Garth Brooks – Gunslinger

Remember when Garth Brooks was untouchable? When everything he released, be it a single or an album, turned to pure gold (or multi-platinum)? Up until his ‘retirement’ in the early 2000s, Brooks was king of the mountain, the artist everyone had to move out of the way for or get crushed by. Albums like No Fences, Fresh Horses, Sevens and Scarecrow were killer collections that sold tens of millions of copies. Brooks was an unstoppable force.

Fast forward a decade and a half, and Brooks is no longer the king of the mountain. He’s not even holding court in the foothills. His touring status remains strong, but his singles and albums since coming out of ‘retirement’ have not faired so well. Is it the content, or the fact that Brooks was out of the recording game so long? There’s only one way to find out, and that’s to dig into the new stuff.

Brooks’ first full-length studio album since his ‘retirement’ – Man Against Machine – was easily his weakest collection to date. The album lacked the feel and fire of Brooks’ earlier material. The disc contained a few standout tracks, most notably the uplifting “People Loving People” and the sulphurous “She’s Tired Of Boys,” but the collection as a whole falls flat. Even the cover art – Garth looking all Terminator-like – is disappointing.

Anyone can slip off their game after being away for so long, so Brooks gets a pass for Man Against Machine. Hell, anyone can release a dud, even someone as good as Garth. Gunslinger, Brooks’ latest release, was going to be, for me at least, a make or break album (not that Brooks gives a damn what I think). The aforementioned No Fences, Sevens and Scarecrow are three of my favourite modern country albums, and I was convinced Gunslinger was going to be a return to that level.

Unlike years past, where the record labels would send me albums in advance of release day (sometimes months before they dropped), I had to actually shell out my own money for Gunslinger (I know, the horror). I didn’t mind, though, I knew Garth wouldn’t serve up another mediocre batch of songs. Expectation was high when I slid the disc into the car stereo. I had a long drive in front of me, and having some good music was going to ease the boredom.

From the opening notes of “Honky Tonk Somewhere,” I knew Gunslinger would be joining Man Against Machine in the albums I never listen to pile (and my drive was going to be long and boring). It’s hard to pinpoint exactly what’s wrong without multiple listens (and that’s not going to happen), but there’s definitely something missing in the grooves. Numbers like “Baby, Let’s Lay Down And Dance,” “He Really Loves You” and “8Teen” aren’t bad, they’re just not that good.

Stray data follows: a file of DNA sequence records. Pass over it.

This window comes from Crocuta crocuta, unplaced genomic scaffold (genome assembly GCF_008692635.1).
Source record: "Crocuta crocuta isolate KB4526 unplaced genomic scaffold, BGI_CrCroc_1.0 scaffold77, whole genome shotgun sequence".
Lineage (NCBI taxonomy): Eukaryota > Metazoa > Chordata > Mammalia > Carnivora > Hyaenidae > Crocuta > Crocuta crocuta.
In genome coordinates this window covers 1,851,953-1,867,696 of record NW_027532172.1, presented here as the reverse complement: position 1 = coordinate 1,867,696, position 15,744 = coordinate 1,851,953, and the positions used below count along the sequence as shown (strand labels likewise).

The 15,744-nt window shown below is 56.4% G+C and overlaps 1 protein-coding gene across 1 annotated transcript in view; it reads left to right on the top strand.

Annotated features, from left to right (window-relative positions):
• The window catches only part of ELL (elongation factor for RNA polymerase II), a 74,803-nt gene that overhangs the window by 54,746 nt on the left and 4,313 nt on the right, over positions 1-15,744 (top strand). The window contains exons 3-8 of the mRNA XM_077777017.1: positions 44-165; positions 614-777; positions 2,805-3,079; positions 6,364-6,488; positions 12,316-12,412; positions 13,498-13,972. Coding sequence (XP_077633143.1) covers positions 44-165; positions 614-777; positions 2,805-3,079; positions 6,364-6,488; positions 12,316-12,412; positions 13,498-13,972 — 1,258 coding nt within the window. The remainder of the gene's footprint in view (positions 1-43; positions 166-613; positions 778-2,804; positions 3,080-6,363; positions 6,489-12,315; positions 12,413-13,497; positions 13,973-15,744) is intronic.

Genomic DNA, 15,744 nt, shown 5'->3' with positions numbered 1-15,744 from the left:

Maybe in the hands of another artist, the songs on Gunslinger would fly, but with Garth at the mic, they never really get off the ground. “Bang Bang” is just straight up awful, one of the worst songs Garth has ever recorded. He can still sing, and he’s an amazing performer who lives for the stage, but on record (at least his last two) Brooks sounds bored.

He was once the fastest draw in town, but these days Garth Brooks the Gunslinger is firing blanks.

An Open Letter To Garth Brooks

Mr. Brooks,

As a longtime fan, I feel I have to speak up. I read on that you will be teaming with Target to release yet another boxset of (mostly) old material. How many times can you package and repackage the same material? When is enough, enough? I know you’re a master at marketing, but this goes way beyond marketing, Sir, it’s over the top and embarrassing.

I doubt your reason for doing this is money. In fact, I don’t believe any of the boxsets you’ve released have been about making money, but padding sales figures. And I sort of understand your obsession with sales figures; you want to get back on top of the Beatles and stay ahead of Elvis in U.S. album sales. But dumping repackaged material, with the odd unreleased track or ten (I figured the vaults would be dry by now, but apparently not), is kind of cheating, isn’t it?

Most music fans have no idea that every disc in a boxset counts as one unit sold. So if you release, say a ten disc set like the upcoming Garth Brooks: Ultimate Collection, and it sells a million copies, it counts as 10 million albums sold. While some might call this sort of trickery artful marketing, I call it duping your fans. And it sort of cheapens what you do. The game becomes more about quantity than it does quality, and that’s a damn shame.

You have given your fans some great albums – No Fences, Fresh Horses, Scrarecrow, to name a few of my favourites – but another boxset of old material? Come on? (I’m aware the new set will include your upcoming studio album and a few unreleased tracks, but that’s just more clever marketing.) How about recording ten discs of new material and releasing them in a boxset? Now that would be historical, and something that would send fans scrambling to the nearest GiangantaMart, cash in hand.

In all fairness, Mr. Brooks, I know the artists you’re trying to top have all had their material packaged and repackaged over and over again, making their sales numbers suspect as well. But Elvis is dead, and so are half the Beatles, so they really can’t record any new material.

In the end, you can do whatever you want, Sir, and my words (which you will likely never read) are the equivalent of pissing in the wind. But I had to speak up. I look forward to your new studio album, but I don’t think I will waste any ink on the boxset when it comes out, I’ve wasted enough ink on it here already.